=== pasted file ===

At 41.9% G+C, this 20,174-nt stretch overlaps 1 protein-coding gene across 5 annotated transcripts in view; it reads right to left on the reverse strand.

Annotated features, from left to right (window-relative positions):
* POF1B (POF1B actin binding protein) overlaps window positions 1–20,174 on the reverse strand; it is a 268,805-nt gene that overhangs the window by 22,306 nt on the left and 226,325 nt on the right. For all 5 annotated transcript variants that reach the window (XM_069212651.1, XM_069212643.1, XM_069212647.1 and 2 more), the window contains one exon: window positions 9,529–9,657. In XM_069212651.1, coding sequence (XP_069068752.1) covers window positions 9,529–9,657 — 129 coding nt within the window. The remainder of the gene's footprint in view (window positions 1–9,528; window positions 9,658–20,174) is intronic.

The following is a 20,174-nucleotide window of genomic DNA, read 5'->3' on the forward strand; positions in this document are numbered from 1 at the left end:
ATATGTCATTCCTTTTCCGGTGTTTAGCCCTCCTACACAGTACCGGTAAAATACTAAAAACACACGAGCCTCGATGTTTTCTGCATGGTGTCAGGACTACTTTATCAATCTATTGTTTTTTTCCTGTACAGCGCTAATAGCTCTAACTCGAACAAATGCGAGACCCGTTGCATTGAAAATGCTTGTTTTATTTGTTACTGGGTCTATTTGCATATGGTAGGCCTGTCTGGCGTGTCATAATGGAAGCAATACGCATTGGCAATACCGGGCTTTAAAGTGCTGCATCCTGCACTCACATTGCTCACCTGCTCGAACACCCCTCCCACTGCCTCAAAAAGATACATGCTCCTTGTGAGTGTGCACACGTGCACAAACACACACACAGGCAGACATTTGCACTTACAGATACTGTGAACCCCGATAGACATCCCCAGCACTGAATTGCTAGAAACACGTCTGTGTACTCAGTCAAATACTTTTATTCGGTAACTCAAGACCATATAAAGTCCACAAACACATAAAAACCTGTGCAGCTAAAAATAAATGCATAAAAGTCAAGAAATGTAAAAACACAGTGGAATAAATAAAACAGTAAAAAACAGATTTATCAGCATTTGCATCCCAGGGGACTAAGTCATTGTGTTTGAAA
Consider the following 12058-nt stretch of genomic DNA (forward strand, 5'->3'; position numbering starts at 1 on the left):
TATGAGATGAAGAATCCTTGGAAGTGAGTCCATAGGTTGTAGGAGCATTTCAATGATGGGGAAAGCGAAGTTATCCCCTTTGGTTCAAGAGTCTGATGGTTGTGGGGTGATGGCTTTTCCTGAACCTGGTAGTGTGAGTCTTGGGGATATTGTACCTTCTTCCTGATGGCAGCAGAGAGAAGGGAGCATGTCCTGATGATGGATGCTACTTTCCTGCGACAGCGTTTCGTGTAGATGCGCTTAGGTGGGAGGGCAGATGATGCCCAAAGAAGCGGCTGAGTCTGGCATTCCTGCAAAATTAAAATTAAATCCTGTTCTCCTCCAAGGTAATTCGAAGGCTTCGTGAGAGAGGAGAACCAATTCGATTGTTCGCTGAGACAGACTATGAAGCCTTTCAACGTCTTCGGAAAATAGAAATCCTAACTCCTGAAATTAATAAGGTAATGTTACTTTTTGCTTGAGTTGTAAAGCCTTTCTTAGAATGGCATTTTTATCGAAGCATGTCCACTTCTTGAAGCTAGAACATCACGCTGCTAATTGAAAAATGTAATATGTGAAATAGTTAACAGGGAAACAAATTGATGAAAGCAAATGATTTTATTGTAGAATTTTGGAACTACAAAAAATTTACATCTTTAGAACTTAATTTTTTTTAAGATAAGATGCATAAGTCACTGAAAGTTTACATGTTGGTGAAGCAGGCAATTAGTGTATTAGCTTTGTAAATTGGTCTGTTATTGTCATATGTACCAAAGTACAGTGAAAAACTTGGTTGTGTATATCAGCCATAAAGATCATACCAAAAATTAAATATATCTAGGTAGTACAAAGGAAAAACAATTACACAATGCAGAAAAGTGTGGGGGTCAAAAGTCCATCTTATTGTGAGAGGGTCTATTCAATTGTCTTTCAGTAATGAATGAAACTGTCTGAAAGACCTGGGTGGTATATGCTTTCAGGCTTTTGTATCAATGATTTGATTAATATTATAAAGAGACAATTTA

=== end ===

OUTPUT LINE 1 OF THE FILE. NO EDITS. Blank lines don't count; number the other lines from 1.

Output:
At 41.9% G+C, this 20,174-nt stretch overlaps 1 protein-coding gene across 5 annotated transcripts in view; it reads right to left on the reverse strand.